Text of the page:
The final thrust started in 2013 when fentanyl appeared. This new opioid was largely responsible for a spike in 2016 when over 20,000 people died in the US from opioid overdoses. To recap, the figure for 2017 was >47,000!
The Involvement of Big Pharm.
Socrates (470 BC – 399 BC) held that evil could only be done through ignorance. Alas, such a principled view of society is almost uniquely Socratic. Even our own beloved Jesus knew that Man was a deeply willful and sinful fellow. But there have been a number of court rulings against some drug manufacturers that still makes one wonder at the bare-faced greed of some people.
The first drug company to really feel the wrath of the law was Purdue Pharma and the Sackler family, although it would be a mistake to shift the blame for the epidemic entirely onto them. It was the entire medical industry. The mass prescribing and collusion of lobbyists, federal regulators, hospital corporations, health insurers, drug distributors, who ensured that opioids became the default treatment for pain. I might add that the great majority of those mentioned would unquestionably consider themselves as good and honest citizens.
In March 2019, Purdue Pharma the manufacturer of the opioid OxyContin, settled their lawsuit brought by the State of Oklahoma by agreeing to pay $270 million and the legal fees. Many believed that Purdue had got off lightly. Court documents show that the Sackler family, between 2008 and 2016, made > $4 billion from their involvement in Purdue. However, all is not lost, Purdue Pharma must still face approximately 1600 lawsuits. That has now all changed – see below.
State of Oklahoma v Johnson & Johnson
In June 2019, we read that the State of Oklahoma was also suing Johnson & Johnson for billions of dollars because of their manufacture of the artificial opioid fentanyl called Duragesic. This court case would also be closely followed by many in the pharmaceutical/business community as well as in the medical profession.
In the US, other entities and states – led by Oklahoma, are adding up the costs associated with the epidemic. These are vast. For example: the Center for Disease Control and Prevention has calculated that the cost, just based on prescription drug misuse in a single year, 2013, added up to $78.5 billion. Oklahoma estimated almost $9 billion and Massachusetts, which included lost productivity in the sum, $15.2 billion in 2017.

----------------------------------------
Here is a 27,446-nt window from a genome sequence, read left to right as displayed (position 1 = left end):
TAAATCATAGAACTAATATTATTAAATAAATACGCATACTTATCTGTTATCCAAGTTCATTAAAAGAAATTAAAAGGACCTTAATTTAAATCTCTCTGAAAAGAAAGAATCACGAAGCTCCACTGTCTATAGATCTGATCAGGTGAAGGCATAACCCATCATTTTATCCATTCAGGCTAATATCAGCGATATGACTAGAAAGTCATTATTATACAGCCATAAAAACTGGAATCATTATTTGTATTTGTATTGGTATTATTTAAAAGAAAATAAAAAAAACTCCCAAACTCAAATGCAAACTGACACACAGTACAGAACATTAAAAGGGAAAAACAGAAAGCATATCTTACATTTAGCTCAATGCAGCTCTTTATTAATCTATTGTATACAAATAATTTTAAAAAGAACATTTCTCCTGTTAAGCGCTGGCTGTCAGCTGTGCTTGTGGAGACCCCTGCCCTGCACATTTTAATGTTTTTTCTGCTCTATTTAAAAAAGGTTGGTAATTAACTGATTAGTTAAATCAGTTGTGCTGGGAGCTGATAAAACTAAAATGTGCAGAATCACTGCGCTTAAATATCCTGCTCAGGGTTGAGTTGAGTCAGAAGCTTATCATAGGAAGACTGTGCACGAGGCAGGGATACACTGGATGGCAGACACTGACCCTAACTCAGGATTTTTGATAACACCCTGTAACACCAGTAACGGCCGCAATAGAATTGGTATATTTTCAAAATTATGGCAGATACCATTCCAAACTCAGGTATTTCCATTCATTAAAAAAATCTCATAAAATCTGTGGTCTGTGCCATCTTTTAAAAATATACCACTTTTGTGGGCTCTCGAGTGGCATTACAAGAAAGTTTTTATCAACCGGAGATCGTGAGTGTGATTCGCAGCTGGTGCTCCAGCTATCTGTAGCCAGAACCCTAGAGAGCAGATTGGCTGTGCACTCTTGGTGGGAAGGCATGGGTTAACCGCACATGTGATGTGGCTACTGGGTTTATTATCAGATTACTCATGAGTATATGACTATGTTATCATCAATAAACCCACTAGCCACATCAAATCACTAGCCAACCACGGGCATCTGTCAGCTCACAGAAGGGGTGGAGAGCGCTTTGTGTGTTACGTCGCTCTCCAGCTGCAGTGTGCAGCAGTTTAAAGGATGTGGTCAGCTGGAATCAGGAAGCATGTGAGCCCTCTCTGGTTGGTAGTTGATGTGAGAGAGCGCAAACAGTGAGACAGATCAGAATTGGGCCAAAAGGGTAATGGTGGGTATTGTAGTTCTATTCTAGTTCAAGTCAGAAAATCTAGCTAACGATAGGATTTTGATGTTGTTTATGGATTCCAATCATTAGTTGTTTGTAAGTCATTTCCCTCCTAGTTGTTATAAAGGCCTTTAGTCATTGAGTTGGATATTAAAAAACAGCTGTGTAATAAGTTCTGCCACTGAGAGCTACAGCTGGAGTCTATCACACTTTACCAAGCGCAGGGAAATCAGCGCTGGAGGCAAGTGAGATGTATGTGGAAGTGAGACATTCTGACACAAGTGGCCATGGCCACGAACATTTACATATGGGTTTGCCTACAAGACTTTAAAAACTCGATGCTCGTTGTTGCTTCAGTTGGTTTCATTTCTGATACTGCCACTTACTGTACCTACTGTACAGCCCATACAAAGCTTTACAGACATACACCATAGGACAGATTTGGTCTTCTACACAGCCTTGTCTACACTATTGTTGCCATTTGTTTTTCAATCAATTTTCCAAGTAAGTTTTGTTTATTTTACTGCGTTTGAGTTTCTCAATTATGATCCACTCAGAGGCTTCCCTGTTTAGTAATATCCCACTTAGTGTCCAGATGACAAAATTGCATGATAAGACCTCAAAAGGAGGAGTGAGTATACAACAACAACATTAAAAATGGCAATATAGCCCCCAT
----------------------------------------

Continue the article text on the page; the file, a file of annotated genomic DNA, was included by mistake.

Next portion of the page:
It has been reported that a decision announced on the 15th of September 2019 – Purdue Pharma would be filing for bankruptcy. This was announced amid ingratiating claims by management that their deepest concerns were for the abatement of the epidemic. Which, when put into perspective of the recent history of Purdue and the Sackler family, merely demonstrated the manipulative nature of their behavior.
Was this merely a maneuver to escape with the bulk of the profits – the Sacklers had made billions from OxyContin and they would be counting on the short memories of executives of art galleries and research centers, and the public, who would likely soon forget how evil and greed forged a vast fortune that was the source of the Sackler bequests. These people are no better than drug dealers.
On the 2nd of October 2019, information was received of a perhaps small, but still major development in the Opioid Lawsuits Saga. Johnson & Johnson agreed to pay two Ohio counties a total of $20m and thus avoid the first federal trial – one of a series, that would establish corporate culpability for its role in the opioid epidemic.
The significance of the above information is that it will facilitate the more than 2000 other cases being seen favorably by the